NUNEZ, Ga. (AP) — Hurt by the collapsing housing market, the timber industry in Georgia is showing signs of a potential rebound.
The state's $15 billion timber industry was punished during the Great Recession by a collapse in home prices and building. As building slows, so does the demand for timber. Forestry industry payrolls peaked at nearly 68,000 before the housing bust, fell to 43,425 afterward and then slowly started to rise.
"Wood use dropped 30 or 40 percent at the mills" around the South, Brooks Mendell, president of Forisk Consulting, told (http://bit.ly/1231neo ) The Atlanta Journal-Constitution. "That is a massive number."
At the Interfor saw mill in Nunez, roughly 170 miles southeast of Atlanta, the roar of machines make earplugs necessary and conversation impossible. Logs are scraped of bark, scanned by computers and cut by robotic saws into boards.
During the recent recession, some of Georgia's mills closed and others, like Nunez, cut back their hours. Workers are still on reduced schedules.
"It's tough," said Rusty Moore, 43, a supervisor at the mill. "You have to feed your kids. You got to watch what you spend, buy only what you need. The new refrigerator, the new washer-dryer — they'll just have to wait till things pick up."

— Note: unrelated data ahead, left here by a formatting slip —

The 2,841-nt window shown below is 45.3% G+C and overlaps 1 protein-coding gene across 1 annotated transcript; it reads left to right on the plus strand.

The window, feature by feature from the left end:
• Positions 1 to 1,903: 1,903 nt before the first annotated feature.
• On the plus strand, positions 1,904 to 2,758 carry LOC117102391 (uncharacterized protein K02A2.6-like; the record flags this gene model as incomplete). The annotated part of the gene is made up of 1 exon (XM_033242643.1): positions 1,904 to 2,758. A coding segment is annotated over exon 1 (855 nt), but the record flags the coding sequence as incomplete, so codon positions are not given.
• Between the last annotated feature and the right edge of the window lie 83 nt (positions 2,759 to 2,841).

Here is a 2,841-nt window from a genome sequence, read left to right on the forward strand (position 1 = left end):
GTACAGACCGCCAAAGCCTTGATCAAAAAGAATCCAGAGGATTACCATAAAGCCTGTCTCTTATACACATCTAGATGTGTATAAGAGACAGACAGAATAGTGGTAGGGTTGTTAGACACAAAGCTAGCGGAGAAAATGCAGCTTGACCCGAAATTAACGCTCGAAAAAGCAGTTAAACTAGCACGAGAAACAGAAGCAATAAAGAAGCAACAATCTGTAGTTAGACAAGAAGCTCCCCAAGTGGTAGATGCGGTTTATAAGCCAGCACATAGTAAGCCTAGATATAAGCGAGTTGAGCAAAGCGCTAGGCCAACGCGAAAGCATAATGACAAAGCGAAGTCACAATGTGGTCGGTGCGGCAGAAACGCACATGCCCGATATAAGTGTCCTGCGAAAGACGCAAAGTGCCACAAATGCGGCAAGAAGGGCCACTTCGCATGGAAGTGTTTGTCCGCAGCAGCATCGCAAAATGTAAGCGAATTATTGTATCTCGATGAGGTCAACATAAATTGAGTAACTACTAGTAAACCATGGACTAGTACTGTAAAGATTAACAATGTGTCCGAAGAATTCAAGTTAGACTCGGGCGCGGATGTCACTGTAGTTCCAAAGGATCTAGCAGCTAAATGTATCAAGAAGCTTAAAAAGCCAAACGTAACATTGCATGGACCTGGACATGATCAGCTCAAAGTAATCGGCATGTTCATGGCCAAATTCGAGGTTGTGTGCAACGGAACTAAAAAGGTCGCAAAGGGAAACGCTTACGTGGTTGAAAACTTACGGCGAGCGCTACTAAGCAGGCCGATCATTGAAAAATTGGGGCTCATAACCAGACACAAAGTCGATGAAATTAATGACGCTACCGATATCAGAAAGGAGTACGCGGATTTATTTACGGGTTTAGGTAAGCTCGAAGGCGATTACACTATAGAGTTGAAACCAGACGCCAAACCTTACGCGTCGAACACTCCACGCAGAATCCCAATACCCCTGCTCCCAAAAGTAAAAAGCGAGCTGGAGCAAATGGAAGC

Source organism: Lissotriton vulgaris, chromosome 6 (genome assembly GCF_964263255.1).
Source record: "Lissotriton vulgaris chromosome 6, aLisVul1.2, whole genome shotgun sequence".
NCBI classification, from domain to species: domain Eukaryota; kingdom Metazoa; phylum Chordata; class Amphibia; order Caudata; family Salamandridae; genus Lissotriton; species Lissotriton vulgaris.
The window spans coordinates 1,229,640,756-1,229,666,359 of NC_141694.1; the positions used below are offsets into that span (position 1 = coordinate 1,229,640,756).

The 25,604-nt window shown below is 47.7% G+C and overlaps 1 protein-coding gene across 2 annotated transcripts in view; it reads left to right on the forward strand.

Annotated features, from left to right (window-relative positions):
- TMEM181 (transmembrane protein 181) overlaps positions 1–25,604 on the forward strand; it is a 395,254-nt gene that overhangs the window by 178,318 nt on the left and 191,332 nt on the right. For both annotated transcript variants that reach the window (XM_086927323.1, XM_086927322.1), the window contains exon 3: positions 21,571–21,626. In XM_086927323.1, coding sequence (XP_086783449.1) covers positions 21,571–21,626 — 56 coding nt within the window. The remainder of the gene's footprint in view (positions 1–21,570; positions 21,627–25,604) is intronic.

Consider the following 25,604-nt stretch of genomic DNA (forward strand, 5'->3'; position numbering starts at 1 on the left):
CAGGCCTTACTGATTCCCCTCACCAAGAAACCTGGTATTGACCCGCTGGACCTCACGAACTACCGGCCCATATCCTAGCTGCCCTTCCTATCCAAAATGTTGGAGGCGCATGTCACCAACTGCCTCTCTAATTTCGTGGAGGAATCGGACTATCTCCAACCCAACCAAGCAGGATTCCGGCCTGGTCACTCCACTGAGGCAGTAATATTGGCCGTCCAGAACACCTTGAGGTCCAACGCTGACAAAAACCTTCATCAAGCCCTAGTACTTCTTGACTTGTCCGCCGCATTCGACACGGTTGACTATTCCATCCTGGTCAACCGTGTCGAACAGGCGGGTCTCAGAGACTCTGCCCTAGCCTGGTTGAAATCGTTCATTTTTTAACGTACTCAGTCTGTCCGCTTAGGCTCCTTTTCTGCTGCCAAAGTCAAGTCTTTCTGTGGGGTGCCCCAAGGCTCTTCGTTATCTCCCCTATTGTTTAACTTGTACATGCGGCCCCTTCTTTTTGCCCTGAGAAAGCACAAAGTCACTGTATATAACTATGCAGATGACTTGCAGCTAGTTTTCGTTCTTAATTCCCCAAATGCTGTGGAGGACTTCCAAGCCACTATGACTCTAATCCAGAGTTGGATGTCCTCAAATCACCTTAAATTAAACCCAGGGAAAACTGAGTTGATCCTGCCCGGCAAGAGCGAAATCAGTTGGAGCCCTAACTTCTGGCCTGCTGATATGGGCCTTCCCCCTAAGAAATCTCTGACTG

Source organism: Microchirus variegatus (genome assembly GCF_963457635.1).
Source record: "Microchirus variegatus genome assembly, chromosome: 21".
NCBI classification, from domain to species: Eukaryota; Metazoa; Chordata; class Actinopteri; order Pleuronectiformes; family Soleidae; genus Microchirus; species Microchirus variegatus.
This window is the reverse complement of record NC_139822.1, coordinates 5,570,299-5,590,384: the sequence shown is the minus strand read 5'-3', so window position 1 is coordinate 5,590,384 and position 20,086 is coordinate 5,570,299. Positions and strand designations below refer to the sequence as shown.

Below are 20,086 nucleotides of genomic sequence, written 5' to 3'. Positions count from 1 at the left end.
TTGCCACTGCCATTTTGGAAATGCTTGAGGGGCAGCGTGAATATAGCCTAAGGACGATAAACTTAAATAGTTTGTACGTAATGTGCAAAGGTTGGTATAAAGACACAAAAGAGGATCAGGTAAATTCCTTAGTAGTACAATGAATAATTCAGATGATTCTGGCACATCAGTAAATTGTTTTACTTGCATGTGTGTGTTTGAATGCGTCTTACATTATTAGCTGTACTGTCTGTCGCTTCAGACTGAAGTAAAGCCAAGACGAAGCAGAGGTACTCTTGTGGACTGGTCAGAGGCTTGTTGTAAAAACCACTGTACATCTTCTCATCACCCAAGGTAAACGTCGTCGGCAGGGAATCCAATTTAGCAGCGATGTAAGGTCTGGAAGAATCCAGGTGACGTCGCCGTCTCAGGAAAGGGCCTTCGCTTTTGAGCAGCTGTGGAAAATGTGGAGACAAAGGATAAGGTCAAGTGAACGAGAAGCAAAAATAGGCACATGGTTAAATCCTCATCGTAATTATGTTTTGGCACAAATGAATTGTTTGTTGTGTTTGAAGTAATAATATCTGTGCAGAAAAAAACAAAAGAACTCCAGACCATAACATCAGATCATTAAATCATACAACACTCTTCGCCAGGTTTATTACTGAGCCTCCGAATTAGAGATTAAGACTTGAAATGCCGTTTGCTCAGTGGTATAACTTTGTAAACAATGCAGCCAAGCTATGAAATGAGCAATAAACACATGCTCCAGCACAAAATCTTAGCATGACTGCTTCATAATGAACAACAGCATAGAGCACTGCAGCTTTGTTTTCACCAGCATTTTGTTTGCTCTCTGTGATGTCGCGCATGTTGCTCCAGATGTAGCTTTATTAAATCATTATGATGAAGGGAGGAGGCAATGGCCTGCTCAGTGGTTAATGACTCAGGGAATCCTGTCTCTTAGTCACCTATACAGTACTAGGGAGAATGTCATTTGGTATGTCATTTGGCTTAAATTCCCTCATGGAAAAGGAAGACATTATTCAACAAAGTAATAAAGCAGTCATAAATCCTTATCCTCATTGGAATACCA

But the firm based in Vancouver, Canada, is looking to invest. It plans to spend $1.8 million on a new kiln at the Nunez plant and $2.8 million at another plant in Baxley. It is buying a plant in Thomaston and plans to add a second shift there.
"We are excited about the upturn," said Larry Dasher, Baxley-based general manager for Interfor operations. "It would take the pressure off us. You are pinching every penny you can."
The housing market is improving, which gradually boosts demand for wood. In metro Atlanta, the number of permits for single-family homes this year is modest, around 11,200, according to Metrostudy. That is far below the peak in 2005, but it is more than twice the low in 2009.
Information from: The Atlanta Journal-Constitution, http://www.ajc.com